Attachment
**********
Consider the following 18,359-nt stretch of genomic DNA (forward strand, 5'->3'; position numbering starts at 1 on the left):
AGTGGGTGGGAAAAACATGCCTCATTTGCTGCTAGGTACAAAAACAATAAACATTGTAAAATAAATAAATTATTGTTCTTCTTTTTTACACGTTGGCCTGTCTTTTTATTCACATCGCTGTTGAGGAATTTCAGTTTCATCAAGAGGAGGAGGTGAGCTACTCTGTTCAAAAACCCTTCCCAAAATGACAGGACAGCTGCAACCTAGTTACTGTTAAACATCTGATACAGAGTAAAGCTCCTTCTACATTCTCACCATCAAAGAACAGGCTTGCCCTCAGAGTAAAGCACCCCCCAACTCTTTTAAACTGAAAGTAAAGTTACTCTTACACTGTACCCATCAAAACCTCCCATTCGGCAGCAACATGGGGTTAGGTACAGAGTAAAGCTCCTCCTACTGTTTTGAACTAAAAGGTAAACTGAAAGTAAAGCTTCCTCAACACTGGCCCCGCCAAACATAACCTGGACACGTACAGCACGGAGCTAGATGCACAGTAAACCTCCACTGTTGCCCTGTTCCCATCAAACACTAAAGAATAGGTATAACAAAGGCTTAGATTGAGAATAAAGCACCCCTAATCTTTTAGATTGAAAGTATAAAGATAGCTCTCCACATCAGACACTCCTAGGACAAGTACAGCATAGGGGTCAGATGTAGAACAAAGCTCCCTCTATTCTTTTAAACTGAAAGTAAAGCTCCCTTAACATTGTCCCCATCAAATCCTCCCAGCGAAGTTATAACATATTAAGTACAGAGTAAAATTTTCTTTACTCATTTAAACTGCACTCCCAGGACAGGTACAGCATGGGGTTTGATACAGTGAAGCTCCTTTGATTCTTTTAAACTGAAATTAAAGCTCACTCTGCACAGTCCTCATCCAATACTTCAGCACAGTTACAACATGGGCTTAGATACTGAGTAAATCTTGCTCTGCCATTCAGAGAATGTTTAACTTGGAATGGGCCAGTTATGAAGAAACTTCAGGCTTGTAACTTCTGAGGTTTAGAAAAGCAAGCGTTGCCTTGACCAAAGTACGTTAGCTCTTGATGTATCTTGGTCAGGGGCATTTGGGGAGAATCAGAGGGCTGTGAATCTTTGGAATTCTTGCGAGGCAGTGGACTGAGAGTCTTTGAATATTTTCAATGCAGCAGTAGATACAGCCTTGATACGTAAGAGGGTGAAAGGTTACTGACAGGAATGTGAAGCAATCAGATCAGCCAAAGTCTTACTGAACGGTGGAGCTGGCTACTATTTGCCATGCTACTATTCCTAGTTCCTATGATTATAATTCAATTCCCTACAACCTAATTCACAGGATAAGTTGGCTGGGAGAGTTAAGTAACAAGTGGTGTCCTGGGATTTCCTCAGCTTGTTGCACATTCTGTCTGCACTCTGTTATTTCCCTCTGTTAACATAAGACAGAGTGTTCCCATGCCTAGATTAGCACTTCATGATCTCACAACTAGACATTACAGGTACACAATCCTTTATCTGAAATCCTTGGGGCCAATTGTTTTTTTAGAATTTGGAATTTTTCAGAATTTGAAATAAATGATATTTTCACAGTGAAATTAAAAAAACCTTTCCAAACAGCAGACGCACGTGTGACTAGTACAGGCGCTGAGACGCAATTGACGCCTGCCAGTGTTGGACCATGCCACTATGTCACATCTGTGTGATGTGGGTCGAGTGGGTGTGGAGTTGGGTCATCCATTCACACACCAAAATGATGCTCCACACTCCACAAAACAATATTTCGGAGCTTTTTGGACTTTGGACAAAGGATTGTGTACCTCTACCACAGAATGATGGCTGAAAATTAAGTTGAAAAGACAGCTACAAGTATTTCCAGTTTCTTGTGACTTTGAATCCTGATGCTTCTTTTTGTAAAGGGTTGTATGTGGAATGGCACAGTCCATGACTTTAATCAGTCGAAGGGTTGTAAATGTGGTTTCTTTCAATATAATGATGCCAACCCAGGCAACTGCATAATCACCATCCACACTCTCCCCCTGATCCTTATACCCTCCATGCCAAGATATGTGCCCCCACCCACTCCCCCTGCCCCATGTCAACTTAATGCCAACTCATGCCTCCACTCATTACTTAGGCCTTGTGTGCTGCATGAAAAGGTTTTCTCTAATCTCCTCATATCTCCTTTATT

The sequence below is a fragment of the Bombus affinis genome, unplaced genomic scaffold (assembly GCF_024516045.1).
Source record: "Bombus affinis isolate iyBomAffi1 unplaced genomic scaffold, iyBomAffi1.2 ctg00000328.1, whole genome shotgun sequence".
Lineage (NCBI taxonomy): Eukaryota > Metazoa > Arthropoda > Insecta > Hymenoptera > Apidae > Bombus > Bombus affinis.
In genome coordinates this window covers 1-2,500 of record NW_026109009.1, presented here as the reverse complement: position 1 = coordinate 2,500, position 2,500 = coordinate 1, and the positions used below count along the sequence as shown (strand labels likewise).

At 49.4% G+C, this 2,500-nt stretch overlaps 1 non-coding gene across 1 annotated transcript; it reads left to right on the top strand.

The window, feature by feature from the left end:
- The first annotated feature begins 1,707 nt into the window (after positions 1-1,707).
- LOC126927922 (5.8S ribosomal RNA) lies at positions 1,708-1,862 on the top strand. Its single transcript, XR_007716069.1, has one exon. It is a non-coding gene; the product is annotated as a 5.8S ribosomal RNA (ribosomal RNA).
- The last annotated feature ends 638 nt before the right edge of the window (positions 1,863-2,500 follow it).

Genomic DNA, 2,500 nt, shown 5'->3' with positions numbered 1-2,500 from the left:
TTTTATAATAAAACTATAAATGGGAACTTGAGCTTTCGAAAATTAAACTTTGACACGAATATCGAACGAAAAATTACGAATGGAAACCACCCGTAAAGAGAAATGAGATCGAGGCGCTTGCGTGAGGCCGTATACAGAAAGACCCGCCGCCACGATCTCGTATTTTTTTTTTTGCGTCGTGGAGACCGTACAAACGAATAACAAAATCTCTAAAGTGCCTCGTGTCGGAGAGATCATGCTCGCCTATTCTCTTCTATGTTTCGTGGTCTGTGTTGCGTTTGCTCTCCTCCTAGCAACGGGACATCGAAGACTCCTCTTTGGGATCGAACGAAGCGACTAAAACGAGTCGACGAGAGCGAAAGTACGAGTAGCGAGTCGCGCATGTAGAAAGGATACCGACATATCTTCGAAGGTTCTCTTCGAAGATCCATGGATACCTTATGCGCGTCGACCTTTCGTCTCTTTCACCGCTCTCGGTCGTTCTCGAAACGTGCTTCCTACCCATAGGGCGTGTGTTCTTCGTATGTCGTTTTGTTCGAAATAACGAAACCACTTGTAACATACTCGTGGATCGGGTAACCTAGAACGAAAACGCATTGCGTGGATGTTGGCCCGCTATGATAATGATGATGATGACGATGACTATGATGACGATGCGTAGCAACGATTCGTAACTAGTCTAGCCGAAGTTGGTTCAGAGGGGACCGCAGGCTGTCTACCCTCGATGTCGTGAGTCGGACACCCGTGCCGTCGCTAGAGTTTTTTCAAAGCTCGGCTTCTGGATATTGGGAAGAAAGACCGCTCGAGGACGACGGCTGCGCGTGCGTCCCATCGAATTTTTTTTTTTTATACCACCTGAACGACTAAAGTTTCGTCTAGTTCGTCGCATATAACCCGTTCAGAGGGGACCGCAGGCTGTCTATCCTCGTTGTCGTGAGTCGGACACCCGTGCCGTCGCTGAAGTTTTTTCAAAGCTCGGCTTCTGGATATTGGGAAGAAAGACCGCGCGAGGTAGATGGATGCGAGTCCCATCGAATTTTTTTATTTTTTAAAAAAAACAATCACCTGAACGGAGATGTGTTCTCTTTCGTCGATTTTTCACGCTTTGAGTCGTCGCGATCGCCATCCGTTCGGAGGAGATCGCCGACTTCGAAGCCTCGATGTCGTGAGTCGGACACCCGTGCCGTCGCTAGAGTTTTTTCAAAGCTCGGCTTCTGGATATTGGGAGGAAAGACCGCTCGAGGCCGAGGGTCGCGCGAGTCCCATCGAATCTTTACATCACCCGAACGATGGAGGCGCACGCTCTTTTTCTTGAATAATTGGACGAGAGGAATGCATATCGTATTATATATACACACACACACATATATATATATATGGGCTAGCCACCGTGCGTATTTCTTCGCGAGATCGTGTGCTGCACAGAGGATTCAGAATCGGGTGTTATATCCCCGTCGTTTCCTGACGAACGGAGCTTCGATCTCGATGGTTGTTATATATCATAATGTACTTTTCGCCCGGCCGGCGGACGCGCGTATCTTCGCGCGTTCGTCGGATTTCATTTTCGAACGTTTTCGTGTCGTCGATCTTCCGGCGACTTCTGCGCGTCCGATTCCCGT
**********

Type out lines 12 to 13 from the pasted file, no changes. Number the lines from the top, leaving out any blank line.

Genomic DNA, 2,500 nt, shown 5'->3' with positions numbered 1-2,500 from the left:
TTTTATAATAAAACTATAAATGGGAACTTGAGCTTTCGAAAATTAAACTTTGACACGAATATCGAACGAAAAATTACGAATGGAAACCACCCGTAAAGAGAAATGAGATCGAGGCGCTTGCGTGAGGCCGTATACAGAAAGACCCGCCGCCACGATCTCGTATTTTTTTTTTTGCGTCGTGGAGACCGTACAAACGAATAACAAAATCTCTAAAGTGCCTCGTGTCGGAGAGATCATGCTCGCCTATTCTCTTCTATGTTTCGTGGTCTGTGTTGCGTTTGCTCTCCTCCTAGCAACGGGACATCGAAGACTCCTCTTTGGGATCGAACGAAGCGACTAAAACGAGTCGACGAGAGCGAAAGTACGAGTAGCGAGTCGCGCATGTAGAAAGGATACCGACATATCTTCGAAGGTTCTCTTCGAAGATCCATGGATACCTTATGCGCGTCGACCTTTCGTCTCTTTCACCGCTCTCGGTCGTTCTCGAAACGTGCTTCCTACCCATAGGGCGTGTGTTCTTCGTATGTCGTTTTGTTCGAAATAACGAAACCACTTGTAACATACTCGTGGATCGGGTAACCTAGAACGAAAACGCATTGCGTGGATGTTGGCCCGCTATGATAATGATGATGATGACGATGACTATGATGACGATGCGTAGCAACGATTCGTAACTAGTCTAGCCGAAGTTGGTTCAGAGGGGACCGCAGGCTGTCTACCCTCGATGTCGTGAGTCGGACACCCGTGCCGTCGCTAGAGTTTTTTCAAAGCTCGGCTTCTGGATATTGGGAAGAAAGACCGCTCGAGGACGACGGCTGCGCGTGCGTCCCATCGAATTTTTTTTTTTTATACCACCTGAACGACTAAAGTTTCGTCTAGTTCGTCGCATATAACCCGTTCAGAGGGGACCGCAGGCTGTCTATCCTCGTTGTCGTGAGTCGGACACCCGTGCCGTCGCTGAAGTTTTTTCAAAGCTCGGCTTCTGGATATTGGGAAGAAAGACCGCGCGAGGTAGATGGATGCGAGTCCCATCGAATTTTTTTATTTTTTAAAAAAAACAATCACCTGAACGGAGATGTGTTCTCTTTCGTCGATTTTTCACGCTTTGAGTCGTCGCGATCGCCATCCGTTCGGAGGAGATCGCCGACTTCGAAGCCTCGATGTCGTGAGTCGGACACCCGTGCCGTCGCTAGAGTTTTTTCAAAGCTCGGCTTCTGGATATTGGGAGGAAAGACCGCTCGAGGCCGAGGGTCGCGCGAGTCCCATCGAATCTTTACATCACCCGAACGATGGAGGCGCACGCTCTTTTTCTTGAATAATTGGACGAGAGGAATGCATATCGTATTATATATACACACACACACATATATATATATATGGGCTAGCCACCGTGCGTATTTCTTCGCGAGATCGTGTGCTGCACAGAGGATTCAGAATCGGGTGTTATATCCCCGTCGTTTCCTGACGAACGGAGCTTCGATCTCGATGGTTGTTATATATCATAATGTACTTTTCGCCCGGCCGGCGGACGCGCGTATCTTCGCGCGTTCGTCGGATTTCATTTTCGAACGTTTTCGTGTCGTCGATCTTCCGGCGACTTCTGCGCGTCCGATTCCCGT